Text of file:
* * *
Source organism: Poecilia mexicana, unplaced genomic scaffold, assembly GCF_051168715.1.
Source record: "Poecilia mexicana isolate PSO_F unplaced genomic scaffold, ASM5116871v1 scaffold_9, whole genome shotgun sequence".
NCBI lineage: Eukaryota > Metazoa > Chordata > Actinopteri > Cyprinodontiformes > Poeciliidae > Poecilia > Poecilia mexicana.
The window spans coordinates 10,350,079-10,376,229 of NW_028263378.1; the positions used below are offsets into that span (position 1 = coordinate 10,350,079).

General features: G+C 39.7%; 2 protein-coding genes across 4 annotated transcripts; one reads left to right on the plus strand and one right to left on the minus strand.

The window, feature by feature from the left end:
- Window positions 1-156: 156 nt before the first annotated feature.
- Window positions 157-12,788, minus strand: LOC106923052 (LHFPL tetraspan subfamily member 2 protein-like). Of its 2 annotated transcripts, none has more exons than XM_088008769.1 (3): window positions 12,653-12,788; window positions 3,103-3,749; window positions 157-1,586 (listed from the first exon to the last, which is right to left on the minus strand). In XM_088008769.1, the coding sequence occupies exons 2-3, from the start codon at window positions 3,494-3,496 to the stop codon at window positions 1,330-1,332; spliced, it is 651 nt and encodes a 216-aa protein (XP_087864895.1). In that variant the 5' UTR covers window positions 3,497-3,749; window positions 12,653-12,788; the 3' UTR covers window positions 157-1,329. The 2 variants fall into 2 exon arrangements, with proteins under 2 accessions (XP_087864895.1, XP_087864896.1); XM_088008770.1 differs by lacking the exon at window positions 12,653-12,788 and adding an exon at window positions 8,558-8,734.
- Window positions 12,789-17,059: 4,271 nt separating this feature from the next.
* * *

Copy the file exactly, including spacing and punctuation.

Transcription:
Source organism: Poecilia mexicana, unplaced genomic scaffold, assembly GCF_051168715.1.
Source record: "Poecilia mexicana isolate PSO_F unplaced genomic scaffold, ASM5116871v1 scaffold_9, whole genome shotgun sequence".
NCBI lineage: Eukaryota > Metazoa > Chordata > Actinopteri > Cyprinodontiformes > Poeciliidae > Poecilia > Poecilia mexicana.
The window spans coordinates 10,350,079-10,376,229 of NW_028263378.1; the positions used below are offsets into that span (position 1 = coordinate 10,350,079).

General features: G+C 39.7%; 2 protein-coding genes across 4 annotated transcripts; one reads left to right on the plus strand and one right to left on the minus strand.

The window, feature by feature from the left end:
- Window positions 1-156: 156 nt before the first annotated feature.
- Window positions 157-12,788, minus strand: LOC106923052 (LHFPL tetraspan subfamily member 2 protein-like). Of its 2 annotated transcripts, none has more exons than XM_088008769.1 (3): window positions 12,653-12,788; window positions 3,103-3,749; window positions 157-1,586 (listed from the first exon to the last, which is right to left on the minus strand). In XM_088008769.1, the coding sequence occupies exons 2-3, from the start codon at window positions 3,494-3,496 to the stop codon at window positions 1,330-1,332; spliced, it is 651 nt and encodes a 216-aa protein (XP_087864895.1). In that variant the 5' UTR covers window positions 3,497-3,749; window positions 12,653-12,788; the 3' UTR covers window positions 157-1,329. The 2 variants fall into 2 exon arrangements, with proteins under 2 accessions (XP_087864895.1, XP_087864896.1); XM_088008770.1 differs by lacking the exon at window positions 12,653-12,788 and adding an exon at window positions 8,558-8,734.
- Window positions 12,789-17,059: 4,271 nt separating this feature from the next.